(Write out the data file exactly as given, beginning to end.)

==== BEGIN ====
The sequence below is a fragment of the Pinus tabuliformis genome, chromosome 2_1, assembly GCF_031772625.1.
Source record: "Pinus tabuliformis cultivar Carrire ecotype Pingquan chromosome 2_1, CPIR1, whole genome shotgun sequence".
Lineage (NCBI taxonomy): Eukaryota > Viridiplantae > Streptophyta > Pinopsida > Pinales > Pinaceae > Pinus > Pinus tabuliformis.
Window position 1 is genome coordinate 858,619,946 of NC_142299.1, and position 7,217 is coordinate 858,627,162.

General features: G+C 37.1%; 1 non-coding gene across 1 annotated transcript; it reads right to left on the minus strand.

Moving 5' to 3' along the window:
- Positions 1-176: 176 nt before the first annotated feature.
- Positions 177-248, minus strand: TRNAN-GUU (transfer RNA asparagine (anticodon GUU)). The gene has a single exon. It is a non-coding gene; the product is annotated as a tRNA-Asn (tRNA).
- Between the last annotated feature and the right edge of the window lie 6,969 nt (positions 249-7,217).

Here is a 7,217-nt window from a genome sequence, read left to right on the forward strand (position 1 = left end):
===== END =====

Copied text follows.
The sequence below is a fragment of the Pinus tabuliformis genome, chromosome 2_1, assembly GCF_031772625.1.
Source record: "Pinus tabuliformis cultivar Carrire ecotype Pingquan chromosome 2_1, CPIR1, whole genome shotgun sequence".
Lineage (NCBI taxonomy): Eukaryota > Viridiplantae > Streptophyta > Pinopsida > Pinales > Pinaceae > Pinus > Pinus tabuliformis.
Window position 1 is genome coordinate 858,619,946 of NC_142299.1, and position 7,217 is coordinate 858,627,162.

General features: G+C 37.1%; 1 non-coding gene across 1 annotated transcript; it reads right to left on the minus strand.

Moving 5' to 3' along the window:
- Positions 1-176: 176 nt before the first annotated feature.
- Positions 177-248, minus strand: TRNAN-GUU (transfer RNA asparagine (anticodon GUU)). The gene has a single exon. It is a non-coding gene; the product is annotated as a tRNA-Asn (tRNA).
- Between the last annotated feature and the right edge of the window lie 6,969 nt (positions 249-7,217).

Here is a 7,217-nt window from a genome sequence, read left to right on the forward strand (position 1 = left end):